Other notables would be the black '63 R-Code Galaxie that was originally owned by the late great Kong Jackson. How about a time capsule/barnfind '57 Chevy drag racer? That's exactly what the original paint Robin's Egg blue 210 Delray 2-door sedan is. Originally campaigned on local tracks in Oklahoma during the 1960s, this car was put away over 35 years ago and has just recently been unearthed. It is a wonderful study in 1960s speed equipment and go-fast techniques. Dave started this car up and it made me long for drag racing's days-gone-by when small block Chevys were built to 13.5 -1 comp, ran giant solid lifter cams, and made their power between 6,500 and 7,500 rpm. Nothing sounds like these old single purpose high strung motors. 

    In the shop there was plenty to see of course. I found it really cool that the three hot rod coupes that you'll see in the shop being built were original Ford bodies. There isn't a thing wrong with Brookville, it's just that we're entering a time when I think it's generally assumed that when it's steel it's Brookville and these babies were definitely all Henry. Another fascinating project going on is the 1948 "Timbs" special. For those of you who pick up the Mark Morton published Hop-Up magazines, this car will be familiar to you as it was featured in issue #9. The Timbs car is an impressive machine built from both Ford and GM parts of the time. Norman Timbs was a race car builder and fabricator who wanted to build his own car after the war. What you see is his only attempt. The chassis is made up of 4 inch tubing for the most part and features a Buick straight 8, aft the driver, for power and a rather ingenius swing axle rear suspension built from Ford banjo rear end parts. Yet another "can't believe I'm looking at this" moment was seeing the original, unrestored, sister-car to the Xydias So-Cal car, bellytanker. Again, how do these things survive? Apparently, the original builder of the car was pals with Alex and they decided to build their cars at the same time. The similarities throughout are astonishing and I'm happy to say that the plan at Custom Auto is to preserve the patina and as much of the original components as possible while making it roadworthy again.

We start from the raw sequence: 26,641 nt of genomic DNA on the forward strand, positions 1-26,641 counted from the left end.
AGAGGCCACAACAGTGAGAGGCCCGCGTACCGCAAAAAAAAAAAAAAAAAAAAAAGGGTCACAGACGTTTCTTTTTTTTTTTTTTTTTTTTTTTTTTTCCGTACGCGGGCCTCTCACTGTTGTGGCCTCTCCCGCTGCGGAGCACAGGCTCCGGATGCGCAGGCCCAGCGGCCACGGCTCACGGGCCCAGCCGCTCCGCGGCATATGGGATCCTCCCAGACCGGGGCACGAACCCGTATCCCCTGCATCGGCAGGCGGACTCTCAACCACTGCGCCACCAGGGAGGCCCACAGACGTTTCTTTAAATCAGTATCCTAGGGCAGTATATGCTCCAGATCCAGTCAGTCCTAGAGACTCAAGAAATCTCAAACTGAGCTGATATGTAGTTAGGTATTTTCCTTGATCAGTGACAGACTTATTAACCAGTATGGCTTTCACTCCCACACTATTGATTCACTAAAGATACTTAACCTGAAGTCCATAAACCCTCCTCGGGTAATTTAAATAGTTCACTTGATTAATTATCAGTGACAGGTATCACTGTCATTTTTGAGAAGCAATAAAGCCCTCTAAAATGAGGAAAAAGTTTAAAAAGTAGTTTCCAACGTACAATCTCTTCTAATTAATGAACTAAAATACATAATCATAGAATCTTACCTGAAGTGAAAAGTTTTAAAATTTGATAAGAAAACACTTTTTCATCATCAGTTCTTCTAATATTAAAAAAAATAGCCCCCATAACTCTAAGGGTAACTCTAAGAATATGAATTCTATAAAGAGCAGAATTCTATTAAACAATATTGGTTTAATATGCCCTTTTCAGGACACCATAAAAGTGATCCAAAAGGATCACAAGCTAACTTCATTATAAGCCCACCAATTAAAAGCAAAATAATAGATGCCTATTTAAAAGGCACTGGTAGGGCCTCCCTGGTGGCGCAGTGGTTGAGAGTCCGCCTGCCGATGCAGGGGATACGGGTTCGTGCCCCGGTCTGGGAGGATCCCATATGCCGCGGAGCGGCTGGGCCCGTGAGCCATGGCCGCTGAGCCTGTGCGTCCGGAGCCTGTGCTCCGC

Lastly, no world class shop would be complete without some equally world class parts laying around...  and Custom Auto did not disappoint. How about multiple Ardun heads for both 24 stud and V-8 60? Or an original Indy Offy that is still wire tied? When was the last time you saw NOS pie crust slicks or Firestone land speed racing tires? Of course every conceivable flat-head Ford speed part was in attendance including heads by the dozens, superchargers of the rarest make, intakes, 97s etc. It was also nice to see some really cool '50s hot rod OHV engines in full dress too. Really, anything from your dreams was there including many surprises. 

    All in all, one of the more knock-out days I've had touring a shop. Seeing original hot rods being preserved, restored, and resurrected on top of the new cars being built that will surely go on to legendary status... what more could there be? 

   Thanks again to Dave Crouse and everyone at Custom Auto for providing me with a great day and experience, and one of my true highlights of 2008.